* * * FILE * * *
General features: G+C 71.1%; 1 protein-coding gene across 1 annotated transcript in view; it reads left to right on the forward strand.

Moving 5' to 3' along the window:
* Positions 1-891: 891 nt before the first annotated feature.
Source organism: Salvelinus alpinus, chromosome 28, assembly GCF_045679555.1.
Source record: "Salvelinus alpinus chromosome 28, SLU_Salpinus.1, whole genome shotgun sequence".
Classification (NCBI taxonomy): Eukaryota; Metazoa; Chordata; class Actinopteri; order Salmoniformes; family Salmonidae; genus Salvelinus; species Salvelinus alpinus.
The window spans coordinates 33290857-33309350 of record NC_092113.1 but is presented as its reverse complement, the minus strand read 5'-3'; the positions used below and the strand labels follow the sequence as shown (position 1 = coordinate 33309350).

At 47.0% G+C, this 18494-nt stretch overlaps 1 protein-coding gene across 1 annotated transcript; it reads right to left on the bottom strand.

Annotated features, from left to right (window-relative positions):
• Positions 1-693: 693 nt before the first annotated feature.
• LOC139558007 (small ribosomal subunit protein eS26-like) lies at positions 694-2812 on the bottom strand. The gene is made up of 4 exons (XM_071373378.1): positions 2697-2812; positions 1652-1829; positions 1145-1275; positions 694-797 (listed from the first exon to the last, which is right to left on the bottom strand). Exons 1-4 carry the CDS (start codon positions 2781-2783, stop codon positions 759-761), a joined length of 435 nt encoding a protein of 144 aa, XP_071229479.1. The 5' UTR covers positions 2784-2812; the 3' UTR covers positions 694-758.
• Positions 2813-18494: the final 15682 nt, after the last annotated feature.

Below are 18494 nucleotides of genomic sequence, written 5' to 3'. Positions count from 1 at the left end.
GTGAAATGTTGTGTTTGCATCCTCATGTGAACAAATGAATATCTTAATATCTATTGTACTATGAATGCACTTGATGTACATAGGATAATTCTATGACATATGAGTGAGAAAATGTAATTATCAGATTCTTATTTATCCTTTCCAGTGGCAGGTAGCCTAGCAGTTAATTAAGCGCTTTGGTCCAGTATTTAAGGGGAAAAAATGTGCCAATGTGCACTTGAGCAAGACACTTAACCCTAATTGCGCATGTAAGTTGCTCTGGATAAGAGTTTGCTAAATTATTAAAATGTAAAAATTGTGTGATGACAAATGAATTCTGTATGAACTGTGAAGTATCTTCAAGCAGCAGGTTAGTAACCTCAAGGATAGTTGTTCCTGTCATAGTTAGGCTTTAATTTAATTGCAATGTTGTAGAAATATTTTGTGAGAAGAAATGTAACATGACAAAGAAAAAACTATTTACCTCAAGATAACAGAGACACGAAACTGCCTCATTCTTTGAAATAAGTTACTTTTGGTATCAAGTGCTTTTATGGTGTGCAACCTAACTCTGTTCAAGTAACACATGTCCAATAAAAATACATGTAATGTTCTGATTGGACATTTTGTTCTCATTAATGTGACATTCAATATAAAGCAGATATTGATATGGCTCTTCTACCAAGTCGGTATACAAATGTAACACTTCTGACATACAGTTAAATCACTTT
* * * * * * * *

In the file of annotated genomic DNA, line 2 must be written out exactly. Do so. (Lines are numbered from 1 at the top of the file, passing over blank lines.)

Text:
Moving 5' to 3' along the window: